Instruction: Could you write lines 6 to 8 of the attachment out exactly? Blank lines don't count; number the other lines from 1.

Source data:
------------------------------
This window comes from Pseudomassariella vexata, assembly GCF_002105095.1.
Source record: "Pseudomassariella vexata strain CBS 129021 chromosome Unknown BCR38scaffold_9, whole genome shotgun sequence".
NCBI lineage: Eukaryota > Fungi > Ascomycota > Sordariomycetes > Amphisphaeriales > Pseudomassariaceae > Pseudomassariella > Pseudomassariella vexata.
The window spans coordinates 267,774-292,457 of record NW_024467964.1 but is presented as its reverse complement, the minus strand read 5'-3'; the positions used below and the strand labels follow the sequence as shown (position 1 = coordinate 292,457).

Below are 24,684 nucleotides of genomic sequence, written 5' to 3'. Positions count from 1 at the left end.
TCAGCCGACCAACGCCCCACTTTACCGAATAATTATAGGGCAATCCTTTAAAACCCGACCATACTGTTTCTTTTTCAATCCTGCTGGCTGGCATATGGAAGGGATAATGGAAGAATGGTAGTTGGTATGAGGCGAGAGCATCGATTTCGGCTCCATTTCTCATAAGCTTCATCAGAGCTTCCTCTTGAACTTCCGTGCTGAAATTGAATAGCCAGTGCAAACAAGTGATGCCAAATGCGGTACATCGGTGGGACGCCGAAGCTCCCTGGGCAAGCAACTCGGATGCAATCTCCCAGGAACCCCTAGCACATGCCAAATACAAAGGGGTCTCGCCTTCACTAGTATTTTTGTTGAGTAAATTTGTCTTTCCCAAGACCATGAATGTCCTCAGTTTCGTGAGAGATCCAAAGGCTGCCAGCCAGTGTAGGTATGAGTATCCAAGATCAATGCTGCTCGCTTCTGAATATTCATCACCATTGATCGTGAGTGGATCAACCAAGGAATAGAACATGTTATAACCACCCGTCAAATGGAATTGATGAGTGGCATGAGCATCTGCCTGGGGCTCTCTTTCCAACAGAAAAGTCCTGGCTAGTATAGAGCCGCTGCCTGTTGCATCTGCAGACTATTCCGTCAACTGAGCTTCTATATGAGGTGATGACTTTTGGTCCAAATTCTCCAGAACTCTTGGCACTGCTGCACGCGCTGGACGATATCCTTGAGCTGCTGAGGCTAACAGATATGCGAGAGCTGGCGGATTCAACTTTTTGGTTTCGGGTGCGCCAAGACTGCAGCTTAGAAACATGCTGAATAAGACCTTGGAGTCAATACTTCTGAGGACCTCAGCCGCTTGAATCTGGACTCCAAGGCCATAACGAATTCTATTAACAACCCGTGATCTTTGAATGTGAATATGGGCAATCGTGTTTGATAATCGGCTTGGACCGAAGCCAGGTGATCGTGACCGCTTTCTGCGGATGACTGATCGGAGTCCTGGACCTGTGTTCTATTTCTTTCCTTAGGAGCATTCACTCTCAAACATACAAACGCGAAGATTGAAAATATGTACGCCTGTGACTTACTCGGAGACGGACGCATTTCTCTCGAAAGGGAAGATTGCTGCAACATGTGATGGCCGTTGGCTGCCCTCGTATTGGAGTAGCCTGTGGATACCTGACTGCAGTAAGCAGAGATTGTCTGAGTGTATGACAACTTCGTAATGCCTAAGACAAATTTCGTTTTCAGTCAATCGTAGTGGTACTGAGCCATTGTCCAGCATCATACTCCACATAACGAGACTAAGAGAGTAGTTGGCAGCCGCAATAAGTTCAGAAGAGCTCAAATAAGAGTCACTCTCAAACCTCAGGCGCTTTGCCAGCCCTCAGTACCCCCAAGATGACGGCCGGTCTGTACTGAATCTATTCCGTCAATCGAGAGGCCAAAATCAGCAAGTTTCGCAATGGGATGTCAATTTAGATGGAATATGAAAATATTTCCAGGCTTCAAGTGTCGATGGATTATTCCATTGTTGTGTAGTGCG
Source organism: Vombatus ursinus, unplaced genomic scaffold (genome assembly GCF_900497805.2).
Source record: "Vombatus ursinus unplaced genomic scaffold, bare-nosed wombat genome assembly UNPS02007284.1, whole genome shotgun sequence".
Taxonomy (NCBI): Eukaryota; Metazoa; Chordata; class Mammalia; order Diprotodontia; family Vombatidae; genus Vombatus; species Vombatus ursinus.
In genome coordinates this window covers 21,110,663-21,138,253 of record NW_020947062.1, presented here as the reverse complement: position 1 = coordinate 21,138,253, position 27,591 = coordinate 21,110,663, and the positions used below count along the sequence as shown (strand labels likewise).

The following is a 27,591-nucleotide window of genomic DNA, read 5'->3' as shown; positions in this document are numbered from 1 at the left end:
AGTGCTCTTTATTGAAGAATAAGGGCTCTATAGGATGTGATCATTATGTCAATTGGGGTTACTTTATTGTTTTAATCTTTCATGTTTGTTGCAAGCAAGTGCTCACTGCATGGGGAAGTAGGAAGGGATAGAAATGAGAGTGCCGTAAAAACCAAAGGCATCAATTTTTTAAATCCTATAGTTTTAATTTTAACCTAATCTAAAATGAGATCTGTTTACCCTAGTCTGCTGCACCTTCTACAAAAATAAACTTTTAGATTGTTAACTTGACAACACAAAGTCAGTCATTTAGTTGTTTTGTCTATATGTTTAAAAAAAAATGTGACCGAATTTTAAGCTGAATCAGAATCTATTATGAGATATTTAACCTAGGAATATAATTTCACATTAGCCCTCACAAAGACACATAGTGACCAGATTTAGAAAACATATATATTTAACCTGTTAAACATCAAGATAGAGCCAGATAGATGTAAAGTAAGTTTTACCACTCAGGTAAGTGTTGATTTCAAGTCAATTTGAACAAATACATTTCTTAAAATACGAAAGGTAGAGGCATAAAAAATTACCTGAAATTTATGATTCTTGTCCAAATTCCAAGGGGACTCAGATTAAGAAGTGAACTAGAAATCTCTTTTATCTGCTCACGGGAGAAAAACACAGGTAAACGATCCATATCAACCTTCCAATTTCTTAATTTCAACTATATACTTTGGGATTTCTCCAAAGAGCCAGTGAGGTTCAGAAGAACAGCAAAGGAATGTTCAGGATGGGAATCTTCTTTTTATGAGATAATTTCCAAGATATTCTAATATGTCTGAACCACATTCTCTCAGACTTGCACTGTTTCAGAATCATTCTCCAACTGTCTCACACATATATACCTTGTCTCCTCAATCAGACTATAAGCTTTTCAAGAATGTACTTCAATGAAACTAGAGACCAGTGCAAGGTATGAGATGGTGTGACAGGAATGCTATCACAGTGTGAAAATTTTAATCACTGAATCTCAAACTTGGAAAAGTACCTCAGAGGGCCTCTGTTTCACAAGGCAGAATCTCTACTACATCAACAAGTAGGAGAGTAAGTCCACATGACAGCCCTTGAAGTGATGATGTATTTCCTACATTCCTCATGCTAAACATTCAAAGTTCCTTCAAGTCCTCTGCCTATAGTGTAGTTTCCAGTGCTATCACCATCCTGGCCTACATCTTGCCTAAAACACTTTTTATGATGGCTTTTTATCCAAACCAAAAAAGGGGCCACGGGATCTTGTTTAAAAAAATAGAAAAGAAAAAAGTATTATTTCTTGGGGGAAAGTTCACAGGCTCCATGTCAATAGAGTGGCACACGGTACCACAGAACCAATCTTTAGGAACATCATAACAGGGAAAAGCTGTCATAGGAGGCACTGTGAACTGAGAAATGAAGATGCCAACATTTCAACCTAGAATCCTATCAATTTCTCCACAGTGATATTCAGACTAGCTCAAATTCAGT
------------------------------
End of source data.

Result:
TCAGCCGACCAACGCCCCACTTTACCGAATAATTATAGGGCAATCCTTTAAAACCCGACCATACTGTTTCTTTTTCAATCCTGCTGGCTGGCATATGGAAGGGATAATGGAAGAATGGTAGTTGGTATGAGGCGAGAGCATCGATTTCGGCTCCATTTCTCATAAGCTTCATCAGAGCTTCCTCTTGAACTTCCGTGCTGAAATTGAATAGCCAGTGCAAACAAGTGATGCCAAATGCGGTACATCGGTGGGACGCCGAAGCTCCCTGGGCAAGCAACTCGGATGCAATCTCCCAGGAACCCCTAGCACATGCCAAATACAAAGGGGTCTCGCCTTCACTAGTATTTTTGTTGAGTAAATTTGTCTTTCCCAAGACCATGAATGTCCTCAGTTTCGTGAGAGATCCAAAGGCTGCCAGCCAGTGTAGGTATGAGTATCCAAGATCAATGCTGCTCGCTTCTGAATATTCATCACCATTGATCGTGAGTGGATCAACCAAGGAATAGAACATGTTATAACCACCCGTCAAATGGAATTGATGAGTGGCATGAGCATCTGCCTGGGGCTCTCTTTCCAACAGAAAAGTCCTGGCTAGTATAGAGCCGCTGCCTGTTGCATCTGCAGACTATTCCGTCAACTGAGCTTCTATATGAGGTGATGACTTTTGGTCCAAATTCTCCAGAACTCTTGGCACTGCTGCACGCGCTGGACGATATCCTTGAGCTGCTGAGGCTAACAGATATGCGAGAGCTGGCGGATTCAACTTTTTGGTTTCGGGTGCGCCAAGACTGCAGCTTAGAAACATGCTGAATAAGACCTTGGAGTCAATACTTCTGAGGACCTCAGCCGCTTGAATCTGGACTCCAAGGCCATAACGAATTCTATTAACAACCCGTGATCTTTGAATGTGAATATGGGCAATCGTGTTTGATAATCGGCTTGGACCGAAGCCAGGTGATCGTGACCGCTTTCTGCGGATGACTGATCGGAGTCCTGGACCTGTGTTCTATTTCTTTCCTTAGGAGCATTCACTCTCAAACATACAAACGCGAAGATTGAAAATATGTACGCCTGTGACTTACTCGGAGACGGACGCATTTCTCTCGAAAGGGAAGATTGCTGCAACATGTGATGGCCGTTGGCTGCCCTCGTATTGGAGTAGCCTGTGGATACCTGACTGCAGTAAGCAGAGATTGTCTGAGTGTATGACAACTTCGTAATGCCTAAGACAAATTTCGTTTTCAGTCAATCGTAGTGGTACTGAGCCATTGTCCAGCATCATACTCCACATAACGAGACTAAGAGAGTAGTTGGCAGCCGCAATAAGTTCAGAAGAGCTCAAATAAGAGTCACTCTCAAACCTCAGGCGCTTTGCCAGCCCTCAGTACCCCCAAGATGACGGCCGGTCTGTACTGAATCTATTCCGTCAATCGAGAGGCCAAAATCAGCAAGTTTCGCAATGGGATGTCAATTTAGATGGAATATGAAAATATTTCCAGGCTTCAAGTGTCGATGGATTATTCCATTGTTGTGTAGTGCG
Source organism: Vombatus ursinus, unplaced genomic scaffold (genome assembly GCF_900497805.2).
Source record: "Vombatus ursinus unplaced genomic scaffold, bare-nosed wombat genome assembly UNPS02007284.1, whole genome shotgun sequence".